It sounds like I should just stick with the thwn-2 #2 copper. It's not like it would be cheaper to get the other kind of wire.
 
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Old 09-19-09, 10:04 AM
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For St Paul area I will let Tolyn Ironhand answer that question due he is more famuair with his area due he is from that area so he will chime in with detail any minute.

For #2 THHN copper conductor that is pretty common item but keep in your mind some big box store may not stock this at all I know Big Orange do have them on hand with out any issue but big M or big bleu one of two it is a toss up kinda 50/50 split question with they will have it or not.

Merci,Marc
 
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Old 09-21-09, 03:21 PM
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I found a place that has LK100AN, in Minneapolis called graybar. Graybar | Specializing In Supply Chain Management Services .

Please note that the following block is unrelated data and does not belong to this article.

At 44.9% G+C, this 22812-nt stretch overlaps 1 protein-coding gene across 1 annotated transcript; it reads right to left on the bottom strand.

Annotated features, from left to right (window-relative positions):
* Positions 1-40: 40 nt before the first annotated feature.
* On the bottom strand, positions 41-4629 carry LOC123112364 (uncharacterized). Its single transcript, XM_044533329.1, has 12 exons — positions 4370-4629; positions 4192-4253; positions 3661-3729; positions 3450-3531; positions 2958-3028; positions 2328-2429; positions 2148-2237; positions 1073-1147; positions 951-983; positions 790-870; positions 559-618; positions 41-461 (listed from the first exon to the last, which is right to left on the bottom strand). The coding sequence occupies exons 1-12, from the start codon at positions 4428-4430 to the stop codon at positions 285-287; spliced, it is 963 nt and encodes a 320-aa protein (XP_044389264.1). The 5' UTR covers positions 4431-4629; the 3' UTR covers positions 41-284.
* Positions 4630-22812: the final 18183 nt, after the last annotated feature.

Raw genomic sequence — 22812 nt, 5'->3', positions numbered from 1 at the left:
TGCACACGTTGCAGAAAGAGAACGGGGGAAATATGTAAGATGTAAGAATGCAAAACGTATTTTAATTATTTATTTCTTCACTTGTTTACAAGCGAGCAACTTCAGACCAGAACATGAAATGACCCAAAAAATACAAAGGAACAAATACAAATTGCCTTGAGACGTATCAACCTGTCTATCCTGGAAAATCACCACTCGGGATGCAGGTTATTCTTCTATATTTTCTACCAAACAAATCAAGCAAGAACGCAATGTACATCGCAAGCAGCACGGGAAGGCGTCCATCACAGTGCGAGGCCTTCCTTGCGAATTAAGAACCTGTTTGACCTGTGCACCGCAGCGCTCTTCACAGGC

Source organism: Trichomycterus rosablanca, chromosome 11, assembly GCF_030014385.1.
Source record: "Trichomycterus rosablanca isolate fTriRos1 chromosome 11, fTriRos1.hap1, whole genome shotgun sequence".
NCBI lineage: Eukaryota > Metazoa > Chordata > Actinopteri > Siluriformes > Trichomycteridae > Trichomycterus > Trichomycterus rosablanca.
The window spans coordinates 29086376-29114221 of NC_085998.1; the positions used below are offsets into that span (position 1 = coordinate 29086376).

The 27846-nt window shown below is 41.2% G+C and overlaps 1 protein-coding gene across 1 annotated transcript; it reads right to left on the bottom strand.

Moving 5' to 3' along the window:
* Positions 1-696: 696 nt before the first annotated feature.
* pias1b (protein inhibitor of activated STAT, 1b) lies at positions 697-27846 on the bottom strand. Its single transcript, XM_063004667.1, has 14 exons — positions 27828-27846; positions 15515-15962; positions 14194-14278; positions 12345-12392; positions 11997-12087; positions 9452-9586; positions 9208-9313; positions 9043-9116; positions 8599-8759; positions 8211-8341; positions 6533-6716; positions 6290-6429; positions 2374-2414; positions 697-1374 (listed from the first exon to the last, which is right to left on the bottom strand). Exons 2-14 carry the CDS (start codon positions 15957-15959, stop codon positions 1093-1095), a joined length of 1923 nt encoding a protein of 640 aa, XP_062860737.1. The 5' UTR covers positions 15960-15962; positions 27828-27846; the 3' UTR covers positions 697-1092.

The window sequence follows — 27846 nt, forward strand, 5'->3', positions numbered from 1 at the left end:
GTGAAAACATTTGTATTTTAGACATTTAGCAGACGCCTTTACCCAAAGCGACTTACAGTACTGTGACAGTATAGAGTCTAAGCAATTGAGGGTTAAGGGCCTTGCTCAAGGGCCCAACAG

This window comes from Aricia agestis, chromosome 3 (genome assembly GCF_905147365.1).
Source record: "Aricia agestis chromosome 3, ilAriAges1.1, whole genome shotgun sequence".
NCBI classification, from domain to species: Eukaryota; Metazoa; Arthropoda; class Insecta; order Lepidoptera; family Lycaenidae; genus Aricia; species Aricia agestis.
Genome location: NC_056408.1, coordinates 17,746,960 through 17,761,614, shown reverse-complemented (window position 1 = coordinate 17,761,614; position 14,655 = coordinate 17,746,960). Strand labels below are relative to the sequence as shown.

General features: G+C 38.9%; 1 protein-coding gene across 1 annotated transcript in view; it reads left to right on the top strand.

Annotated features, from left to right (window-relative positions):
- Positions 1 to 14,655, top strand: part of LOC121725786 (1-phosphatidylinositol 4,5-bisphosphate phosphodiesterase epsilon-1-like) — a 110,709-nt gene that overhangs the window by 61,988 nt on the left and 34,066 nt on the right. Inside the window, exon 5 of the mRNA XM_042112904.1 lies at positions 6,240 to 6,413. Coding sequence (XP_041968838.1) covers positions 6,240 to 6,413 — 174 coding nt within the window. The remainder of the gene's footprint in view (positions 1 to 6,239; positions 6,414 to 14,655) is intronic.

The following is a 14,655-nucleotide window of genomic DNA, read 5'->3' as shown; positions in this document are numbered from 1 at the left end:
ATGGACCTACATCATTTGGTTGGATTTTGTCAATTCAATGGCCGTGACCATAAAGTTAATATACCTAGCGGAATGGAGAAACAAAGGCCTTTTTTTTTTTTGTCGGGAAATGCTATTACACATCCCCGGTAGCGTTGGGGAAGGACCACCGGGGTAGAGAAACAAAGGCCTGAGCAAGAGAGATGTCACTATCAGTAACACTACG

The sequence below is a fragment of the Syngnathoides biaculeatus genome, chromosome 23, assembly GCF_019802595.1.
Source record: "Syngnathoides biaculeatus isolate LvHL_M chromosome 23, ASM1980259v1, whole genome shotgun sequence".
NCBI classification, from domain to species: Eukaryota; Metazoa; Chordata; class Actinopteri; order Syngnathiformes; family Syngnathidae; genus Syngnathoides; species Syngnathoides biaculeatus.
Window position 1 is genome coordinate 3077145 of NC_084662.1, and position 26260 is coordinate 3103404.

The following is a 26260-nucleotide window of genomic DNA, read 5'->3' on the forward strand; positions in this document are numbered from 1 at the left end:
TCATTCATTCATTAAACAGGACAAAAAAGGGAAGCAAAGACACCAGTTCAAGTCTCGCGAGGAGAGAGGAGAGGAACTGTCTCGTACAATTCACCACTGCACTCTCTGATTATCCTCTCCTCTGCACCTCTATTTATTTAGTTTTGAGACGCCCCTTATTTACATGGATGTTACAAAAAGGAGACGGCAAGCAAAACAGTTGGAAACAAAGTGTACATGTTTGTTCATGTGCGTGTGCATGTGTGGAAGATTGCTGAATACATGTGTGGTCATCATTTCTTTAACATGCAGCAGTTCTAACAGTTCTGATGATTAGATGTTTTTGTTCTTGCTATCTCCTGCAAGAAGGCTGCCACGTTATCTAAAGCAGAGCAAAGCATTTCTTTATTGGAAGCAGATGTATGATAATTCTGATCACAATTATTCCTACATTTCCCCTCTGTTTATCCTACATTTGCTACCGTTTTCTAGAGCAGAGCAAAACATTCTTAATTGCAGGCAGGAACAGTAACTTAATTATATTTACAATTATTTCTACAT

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Old 09-21-09, 04:12 PM
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Graybar is a big electrical supplier..had 'em back in VA..my Master Electrician neighbor sent me there. Even used to have a hat...where the heck did that thing go to anyway????
 
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Old 09-21-09, 05:21 PM
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Yeah ., Graybar is very large electrical supply centre it cover pretty much allover USA I don't know if they have couple in Canada yet { IIRC there are couple up there }

Normally they are a wholesale to commercal / Industural customers but yeah from time to time they can deal with homeowner.

Merci,Marc
 
  #33  
Old 10-02-09, 07:40 AM
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I want to share an idea with you folks. I came to a realization concerning the neutral lug nut adapters. All wires gauged 8 and up (6 4 2 et cetera) are threaded. It almost seems that this serves a duplicitous role. Not only does it allow the wire to be more flexible, but I can also take the threads and split them in two. I take each half and stick them into separate holes on the neutral bus bar and it is finished. Neutral lug nut adapters aren't free and certainly aren't universal, but the threaded wire is.

I feel like this is an excellent solution on avoiding the lug nut adapter.
 
  #34  
Old 10-02-09, 08:12 AM
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Sorry Pinjas,